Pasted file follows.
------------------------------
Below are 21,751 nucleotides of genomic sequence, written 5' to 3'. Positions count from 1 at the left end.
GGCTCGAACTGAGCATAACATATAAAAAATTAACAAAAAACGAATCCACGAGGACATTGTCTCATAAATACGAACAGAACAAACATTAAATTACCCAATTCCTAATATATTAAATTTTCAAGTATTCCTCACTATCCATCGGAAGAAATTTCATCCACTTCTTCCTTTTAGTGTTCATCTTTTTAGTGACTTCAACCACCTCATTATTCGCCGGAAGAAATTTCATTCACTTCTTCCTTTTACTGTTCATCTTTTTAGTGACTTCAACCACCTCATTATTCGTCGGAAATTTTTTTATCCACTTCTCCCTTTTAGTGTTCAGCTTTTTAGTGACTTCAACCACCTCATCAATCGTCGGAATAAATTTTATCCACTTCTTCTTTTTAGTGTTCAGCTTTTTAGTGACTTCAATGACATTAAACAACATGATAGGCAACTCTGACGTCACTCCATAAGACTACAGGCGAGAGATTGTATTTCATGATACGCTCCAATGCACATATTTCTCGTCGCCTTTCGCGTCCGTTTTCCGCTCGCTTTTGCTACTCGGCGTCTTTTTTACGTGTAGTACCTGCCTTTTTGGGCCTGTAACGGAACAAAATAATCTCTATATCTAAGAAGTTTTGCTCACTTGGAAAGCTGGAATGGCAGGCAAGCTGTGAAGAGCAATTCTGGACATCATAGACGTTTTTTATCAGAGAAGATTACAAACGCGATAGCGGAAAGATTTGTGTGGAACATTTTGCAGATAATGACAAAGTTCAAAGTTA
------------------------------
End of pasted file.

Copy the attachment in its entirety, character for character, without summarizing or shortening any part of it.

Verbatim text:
Below are 21,751 nucleotides of genomic sequence, written 5' to 3'. Positions count from 1 at the left end.
GGCTCGAACTGAGCATAACATATAAAAAATTAACAAAAAACGAATCCACGAGGACATTGTCTCATAAATACGAACAGAACAAACATTAAATTACCCAATTCCTAATATATTAAATTTTCAAGTATTCCTCACTATCCATCGGAAGAAATTTCATCCACTTCTTCCTTTTAGTGTTCATCTTTTTAGTGACTTCAACCACCTCATTATTCGCCGGAAGAAATTTCATTCACTTCTTCCTTTTACTGTTCATCTTTTTAGTGACTTCAACCACCTCATTATTCGTCGGAAATTTTTTTATCCACTTCTCCCTTTTAGTGTTCAGCTTTTTAGTGACTTCAACCACCTCATCAATCGTCGGAATAAATTTTATCCACTTCTTCTTTTTAGTGTTCAGCTTTTTAGTGACTTCAATGACATTAAACAACATGATAGGCAACTCTGACGTCACTCCATAAGACTACAGGCGAGAGATTGTATTTCATGATACGCTCCAATGCACATATTTCTCGTCGCCTTTCGCGTCCGTTTTCCGCTCGCTTTTGCTACTCGGCGTCTTTTTTACGTGTAGTACCTGCCTTTTTGGGCCTGTAACGGAACAAAATAATCTCTATATCTAAGAAGTTTTGCTCACTTGGAAAGCTGGAATGGCAGGCAAGCTGTGAAGAGCAATTCTGGACATCATAGACGTTTTTTATCAGAGAAGATTACAAACGCGATAGCGGAAAGATTTGTGTGGAACATTTTGCAGATAATGACAAAGTTCAAAGTTA